They are just plain over.
There is no reason to drive a gas car anymore–certainly not with any regularity. Call it an overstatement if you like, but then be prepared to back your assertion with a quantitative and qualitative analysis of what you’re costing yourself and the world by arguing for increasingly marginal convenience over increasingly common sense and responsibility to future generations.
This is not the same world as it was even ten years ago, and despite the fact that I’ve driven my last 50,000 miles without a drop of yesterday’s fuel, I didn’t grasp the severity of the changes until I woke up this morning. It is just not the same anymore. 
The shock to my system came when I plunged myself into a culture (Vancouver, B.C.) sufficiently contrasting what I’d call familiar just at a time I was one day short on sleep (fourish hours) after being many days short of good rest. I had barely rested in over fifteen weeks, and as it sometimes happens, I didn’t realize how far out on a limb I’d climbed until someone else politely pointed it out.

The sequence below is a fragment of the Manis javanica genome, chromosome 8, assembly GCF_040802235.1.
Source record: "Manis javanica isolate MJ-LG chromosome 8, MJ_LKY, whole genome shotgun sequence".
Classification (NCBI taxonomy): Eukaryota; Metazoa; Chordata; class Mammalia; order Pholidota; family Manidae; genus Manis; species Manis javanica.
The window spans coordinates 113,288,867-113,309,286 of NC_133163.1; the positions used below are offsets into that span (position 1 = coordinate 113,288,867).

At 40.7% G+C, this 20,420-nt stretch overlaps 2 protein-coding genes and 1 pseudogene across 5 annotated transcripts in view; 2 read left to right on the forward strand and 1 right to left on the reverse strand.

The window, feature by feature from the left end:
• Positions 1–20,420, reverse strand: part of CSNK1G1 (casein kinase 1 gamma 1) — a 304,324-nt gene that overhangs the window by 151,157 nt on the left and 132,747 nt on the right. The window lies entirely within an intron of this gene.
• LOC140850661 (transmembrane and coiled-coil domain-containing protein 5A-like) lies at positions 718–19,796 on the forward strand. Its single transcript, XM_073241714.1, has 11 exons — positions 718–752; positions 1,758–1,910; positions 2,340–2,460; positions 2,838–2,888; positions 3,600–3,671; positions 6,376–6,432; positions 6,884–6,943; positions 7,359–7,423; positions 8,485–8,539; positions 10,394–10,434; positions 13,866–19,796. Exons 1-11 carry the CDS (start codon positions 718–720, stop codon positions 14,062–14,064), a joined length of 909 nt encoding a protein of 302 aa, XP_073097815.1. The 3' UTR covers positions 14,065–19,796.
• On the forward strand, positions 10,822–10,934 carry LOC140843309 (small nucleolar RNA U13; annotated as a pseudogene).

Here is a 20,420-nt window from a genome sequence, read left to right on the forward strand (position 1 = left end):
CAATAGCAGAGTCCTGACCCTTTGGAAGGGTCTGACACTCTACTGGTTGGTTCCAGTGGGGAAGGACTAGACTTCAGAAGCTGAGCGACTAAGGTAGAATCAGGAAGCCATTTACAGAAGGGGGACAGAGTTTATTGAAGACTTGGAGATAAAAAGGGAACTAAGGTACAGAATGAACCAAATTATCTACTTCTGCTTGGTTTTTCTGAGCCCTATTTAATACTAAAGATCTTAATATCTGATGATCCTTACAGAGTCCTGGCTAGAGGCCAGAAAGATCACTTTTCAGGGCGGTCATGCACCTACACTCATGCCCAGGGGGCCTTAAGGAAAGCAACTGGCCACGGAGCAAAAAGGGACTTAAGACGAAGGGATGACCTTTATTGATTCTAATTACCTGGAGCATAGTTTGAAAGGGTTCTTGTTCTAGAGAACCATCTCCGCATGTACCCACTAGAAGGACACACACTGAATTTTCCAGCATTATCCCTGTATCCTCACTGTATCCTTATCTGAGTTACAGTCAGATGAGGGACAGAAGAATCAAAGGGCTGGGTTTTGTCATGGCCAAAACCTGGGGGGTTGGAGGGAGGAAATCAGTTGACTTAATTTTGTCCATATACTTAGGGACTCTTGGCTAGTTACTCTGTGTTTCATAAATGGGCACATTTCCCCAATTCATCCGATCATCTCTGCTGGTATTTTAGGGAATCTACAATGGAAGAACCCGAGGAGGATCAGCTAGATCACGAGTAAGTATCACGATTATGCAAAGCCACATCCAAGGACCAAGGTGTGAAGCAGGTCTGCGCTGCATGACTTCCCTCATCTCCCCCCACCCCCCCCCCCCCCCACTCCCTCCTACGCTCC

I simply didn’t realize how thoroughly exhausted I’d become until someone noticed for me and offered generous guidance in the right direction: to the Fairmont Empress hotel. This is what usually happens to people when they marginalize themselves, or otherwise engage in selective analyses. One day it hits you, and then it becomes, “well I should have…” And with regard to the topic du jour, your kids or their kids or their kids after that are going to ask it as a question: why didn’t you? 

In 2015, why didn’t you?

I was doing the same damn thing the entire gas-driving world is doing. Running on fumes.

The difference between most of them and me is I have bipolar disorder. I can variously be excused for taking leave of my senses from time to time. I do my best to keep track of it, and I have great friends and family who help me monitor my condition, but I sort of have an excuse for taking leave of my senses from time to time–if only in letting myself get so sufficiently run down that I expostulate a bit too much and lose track of what I’m trying to say now and then.
I don’t know what sort of moccasins the rest of you are wearing, but I do know that very few of us have an excuse for so thoroughly taking leave of our senses–or to put it more accurately, so selectively engaging our senses–as to dismiss one of the most important considerations of our time: how to get from place to place.